“I have not cried ever since my diagnosis. I didn't even cry when the doctor told me that I had cancer or when I told Dennis or my kids. But I'm going to cry when I ring that Victory Bell.”

Jane’s advanced staging made her ineligible for surgery. With guidance from her family and her doctors at Roswell Park Comprehensive Cancer Center, she decided on an aggressive treatment plan that included chemotherapy. She also had genetic testing of her genes and genetic testing of her tumor, the latter of which showed that she had two actionable mutations that qualified her for immunotherapy.

Once Jane finished chemotherapy, she transitioned to immunotherapy treatments every three weeks. The difference between the two courses of treatment felt like night and day. With immunotherapy, Jane says she feels healthier and stronger overall compared to the highs and lows that come with chemotherapy. She’s able to do the activities that she loves, like training for this year’s Empire State Ride.

“Roswell Park to me means hope,” Jane says. “When I go there, a guy is playing the piano or the accordion or the guitar. People walk in, and they’re scared a lot of times when they come through the door. But then you see them realizing that this place is helping us to get better, especially when you hear them ring the bell.”

According to Dennis, Jane undertook her cancer diagnosis with determination, optimism and a strong will. She’s focused on always having a positive attitude, making the best of life at every step, despite the challenges.

“I have not cried ever since my diagnosis. I didn’t even cry when the doctor told me that I had cancer or when I told Dennis or my kids,” Jane says. “But I’m going to cry when I ring that Victory Bell.”

Setting an Example for Her Kids

A portrait of Kate sitting in the living room in front of a camera
Jane's daughter, Kate, (above) sends a special message to her mom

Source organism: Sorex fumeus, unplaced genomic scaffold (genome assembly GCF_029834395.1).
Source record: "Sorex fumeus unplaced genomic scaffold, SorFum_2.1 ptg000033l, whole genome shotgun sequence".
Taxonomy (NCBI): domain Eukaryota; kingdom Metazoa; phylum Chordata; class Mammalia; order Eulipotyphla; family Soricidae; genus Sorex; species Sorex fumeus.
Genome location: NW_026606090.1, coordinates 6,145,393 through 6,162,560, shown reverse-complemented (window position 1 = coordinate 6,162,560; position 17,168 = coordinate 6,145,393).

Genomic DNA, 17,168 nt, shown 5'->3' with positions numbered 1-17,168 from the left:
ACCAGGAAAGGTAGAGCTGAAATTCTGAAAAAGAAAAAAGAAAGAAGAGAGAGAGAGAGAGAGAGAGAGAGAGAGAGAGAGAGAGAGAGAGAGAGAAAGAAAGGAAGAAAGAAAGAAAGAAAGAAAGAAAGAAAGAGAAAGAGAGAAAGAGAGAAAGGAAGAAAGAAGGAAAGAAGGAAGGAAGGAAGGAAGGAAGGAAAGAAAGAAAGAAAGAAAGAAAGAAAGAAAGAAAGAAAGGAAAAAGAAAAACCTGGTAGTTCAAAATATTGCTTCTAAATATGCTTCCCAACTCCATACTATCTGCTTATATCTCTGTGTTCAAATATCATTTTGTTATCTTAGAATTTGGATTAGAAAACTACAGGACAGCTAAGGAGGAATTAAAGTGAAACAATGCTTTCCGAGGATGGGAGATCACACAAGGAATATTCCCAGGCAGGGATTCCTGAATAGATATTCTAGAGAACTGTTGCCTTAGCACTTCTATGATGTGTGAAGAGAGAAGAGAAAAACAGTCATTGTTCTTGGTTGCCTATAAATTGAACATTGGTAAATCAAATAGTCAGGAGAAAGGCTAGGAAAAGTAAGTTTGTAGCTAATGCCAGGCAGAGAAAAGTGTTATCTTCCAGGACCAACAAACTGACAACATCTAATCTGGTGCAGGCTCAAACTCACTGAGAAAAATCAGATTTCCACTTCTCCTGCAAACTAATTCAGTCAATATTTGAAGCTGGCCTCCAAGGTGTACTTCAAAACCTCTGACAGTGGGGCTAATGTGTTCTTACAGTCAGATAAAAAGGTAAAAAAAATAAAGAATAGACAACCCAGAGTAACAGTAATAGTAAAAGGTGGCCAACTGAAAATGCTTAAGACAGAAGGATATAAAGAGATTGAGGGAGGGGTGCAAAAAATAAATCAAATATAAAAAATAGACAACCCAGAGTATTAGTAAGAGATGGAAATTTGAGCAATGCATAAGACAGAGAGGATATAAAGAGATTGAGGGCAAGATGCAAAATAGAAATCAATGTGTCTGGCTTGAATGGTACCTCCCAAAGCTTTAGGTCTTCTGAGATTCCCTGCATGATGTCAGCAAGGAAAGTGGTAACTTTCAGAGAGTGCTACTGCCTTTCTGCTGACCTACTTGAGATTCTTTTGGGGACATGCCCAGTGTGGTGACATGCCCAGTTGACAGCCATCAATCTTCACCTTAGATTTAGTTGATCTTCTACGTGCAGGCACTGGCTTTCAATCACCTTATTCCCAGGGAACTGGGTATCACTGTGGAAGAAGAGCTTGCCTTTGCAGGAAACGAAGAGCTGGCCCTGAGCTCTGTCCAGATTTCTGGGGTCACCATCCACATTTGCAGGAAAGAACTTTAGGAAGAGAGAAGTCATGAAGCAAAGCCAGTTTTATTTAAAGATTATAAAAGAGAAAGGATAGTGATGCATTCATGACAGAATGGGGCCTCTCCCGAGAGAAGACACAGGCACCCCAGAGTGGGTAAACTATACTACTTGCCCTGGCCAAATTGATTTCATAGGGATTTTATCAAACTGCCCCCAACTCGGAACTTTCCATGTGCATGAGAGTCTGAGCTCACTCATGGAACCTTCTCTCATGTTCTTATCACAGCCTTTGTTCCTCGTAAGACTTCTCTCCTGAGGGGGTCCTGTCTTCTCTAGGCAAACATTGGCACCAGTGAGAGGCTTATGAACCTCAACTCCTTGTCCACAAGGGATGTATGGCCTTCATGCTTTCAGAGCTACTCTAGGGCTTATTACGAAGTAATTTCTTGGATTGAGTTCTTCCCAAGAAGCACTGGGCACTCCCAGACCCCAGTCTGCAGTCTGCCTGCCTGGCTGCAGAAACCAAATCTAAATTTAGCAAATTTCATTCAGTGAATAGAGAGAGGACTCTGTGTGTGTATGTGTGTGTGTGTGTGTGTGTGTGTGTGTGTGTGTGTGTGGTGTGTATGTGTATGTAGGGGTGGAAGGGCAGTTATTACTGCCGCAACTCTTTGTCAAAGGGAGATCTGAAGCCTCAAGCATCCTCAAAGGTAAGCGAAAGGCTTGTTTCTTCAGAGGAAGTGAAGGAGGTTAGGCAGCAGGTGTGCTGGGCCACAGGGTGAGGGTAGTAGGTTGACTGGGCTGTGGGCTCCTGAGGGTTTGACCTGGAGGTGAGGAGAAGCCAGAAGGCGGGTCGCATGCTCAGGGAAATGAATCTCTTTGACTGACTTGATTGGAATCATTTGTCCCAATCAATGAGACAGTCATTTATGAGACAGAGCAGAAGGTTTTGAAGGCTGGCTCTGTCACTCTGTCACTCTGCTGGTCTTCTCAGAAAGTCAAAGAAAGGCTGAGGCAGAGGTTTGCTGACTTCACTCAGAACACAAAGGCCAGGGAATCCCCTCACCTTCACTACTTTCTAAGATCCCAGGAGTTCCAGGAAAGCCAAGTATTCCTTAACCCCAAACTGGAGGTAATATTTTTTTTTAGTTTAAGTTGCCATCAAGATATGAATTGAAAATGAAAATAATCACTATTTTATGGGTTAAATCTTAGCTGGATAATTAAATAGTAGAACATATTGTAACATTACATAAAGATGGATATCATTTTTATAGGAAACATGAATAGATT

When Jane’s mother was battling breast cancer, Jane said she didn’t dwell on her pain but instead focused on being the best she could be. As Jane goes through her own treatment, she’s trying to emulate that mindset and pass it on to her own daughters. Her daughter, Kate, has this message for her mom:

“Mom, I want to tell you how inspiring you are to me. Throughout this journey, you have supported me as my mother, which is crazy because I'm the one who's supposed to be supporting you. But your ability to make the best of this and to keep living and to never give up, that's what keeps me going,” Kate says.

Fundraising to End Cancer

Jane is committed to riding in the Empire State Ride again this year, along with her husband Dennis and a crew of others on Team Holiday Valley. She’s excited for July and says she’s feeling great — so much so that she’s planning to ride the whole week. Last year, during chemotherapy treatments, she tag-teamed the adventure. Dennis drove the van while she rode, and they switched back and forth.

Since Jane’s diagnosis, her team has almost tripled in size, and team donations have continued to roll in. Jane is passionate about continuing to fundraise for cancer research so that one day there will be a cure for pancreatic cancer — and for the countless other types of cancer out there.  

“To end cancer is optimistic but doable. And every day, we get closer. One day it’s going to happen. Empire State Ride is one of those things that are going to help find that end to cancer.”

Until that day, Jane plans to continue living in the moment and making the most of every adventure.

“Being on my bike and doing the things I love to do, that’s who I am. And cancer doesn’t get to take that away from me,” she says.

Stay in the loop on #ESR23 for more on Jane's 500+ mile journey.

A group of ESR riders on the final day of ESR22. Jane is in the front row to the far left

Your $1 donation turns into $23 in cancer research funding

There are many powerful ways to support Roswell Park Comprehensive Cancer Center’s goal of freeing our world from the fear, pain and loss due to cancer. One of those ways is riding in or donating to the Empire State Ride. That’s because the funds raised by ESR road warriors and donors each year are put to work immediately, fueling cutting-edge cancer research for cancer patients and their caregivers.